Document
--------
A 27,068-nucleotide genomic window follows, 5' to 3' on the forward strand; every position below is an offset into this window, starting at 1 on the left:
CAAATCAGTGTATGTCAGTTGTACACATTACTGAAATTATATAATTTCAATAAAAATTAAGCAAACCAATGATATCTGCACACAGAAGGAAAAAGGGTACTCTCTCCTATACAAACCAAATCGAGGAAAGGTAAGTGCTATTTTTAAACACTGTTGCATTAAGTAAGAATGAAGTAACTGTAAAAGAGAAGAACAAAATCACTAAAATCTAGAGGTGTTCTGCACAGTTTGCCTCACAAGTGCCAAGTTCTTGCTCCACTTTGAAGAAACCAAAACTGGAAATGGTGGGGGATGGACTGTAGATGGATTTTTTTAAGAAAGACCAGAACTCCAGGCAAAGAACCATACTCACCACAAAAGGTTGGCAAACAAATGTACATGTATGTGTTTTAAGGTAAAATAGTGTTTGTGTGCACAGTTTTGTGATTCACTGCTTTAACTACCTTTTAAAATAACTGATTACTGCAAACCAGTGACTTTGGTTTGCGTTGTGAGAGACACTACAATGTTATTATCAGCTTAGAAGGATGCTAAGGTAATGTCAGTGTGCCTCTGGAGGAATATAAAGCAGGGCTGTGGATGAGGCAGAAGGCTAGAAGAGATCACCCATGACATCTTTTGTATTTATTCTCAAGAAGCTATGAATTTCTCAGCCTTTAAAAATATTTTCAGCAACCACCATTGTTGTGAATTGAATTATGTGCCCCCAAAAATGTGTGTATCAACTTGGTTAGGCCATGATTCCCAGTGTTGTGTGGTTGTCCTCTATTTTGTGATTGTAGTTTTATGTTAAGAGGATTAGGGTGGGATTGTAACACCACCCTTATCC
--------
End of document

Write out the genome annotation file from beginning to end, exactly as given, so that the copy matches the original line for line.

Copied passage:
A 27,068-nucleotide genomic window follows, 5' to 3' on the forward strand; every position below is an offset into this window, starting at 1 on the left:
CAAATCAGTGTATGTCAGTTGTACACATTACTGAAATTATATAATTTCAATAAAAATTAAGCAAACCAATGATATCTGCACACAGAAGGAAAAAGGGTACTCTCTCCTATACAAACCAAATCGAGGAAAGGTAAGTGCTATTTTTAAACACTGTTGCATTAAGTAAGAATGAAGTAACTGTAAAAGAGAAGAACAAAATCACTAAAATCTAGAGGTGTTCTGCACAGTTTGCCTCACAAGTGCCAAGTTCTTGCTCCACTTTGAAGAAACCAAAACTGGAAATGGTGGGGGATGGACTGTAGATGGATTTTTTTAAGAAAGACCAGAACTCCAGGCAAAGAACCATACTCACCACAAAAGGTTGGCAAACAAATGTACATGTATGTGTTTTAAGGTAAAATAGTGTTTGTGTGCACAGTTTTGTGATTCACTGCTTTAACTACCTTTTAAAATAACTGATTACTGCAAACCAGTGACTTTGGTTTGCGTTGTGAGAGACACTACAATGTTATTATCAGCTTAGAAGGATGCTAAGGTAATGTCAGTGTGCCTCTGGAGGAATATAAAGCAGGGCTGTGGATGAGGCAGAAGGCTAGAAGAGATCACCCATGACATCTTTTGTATTTATTCTCAAGAAGCTATGAATTTCTCAGCCTTTAAAAATATTTTCAGCAACCACCATTGTTGTGAATTGAATTATGTGCCCCCAAAAATGTGTGTATCAACTTGGTTAGGCCATGATTCCCAGTGTTGTGTGGTTGTCCTCTATTTTGTGATTGTAGTTTTATGTTAAGAGGATTAGGGTGGGATTGTAACACCACCCTTATCC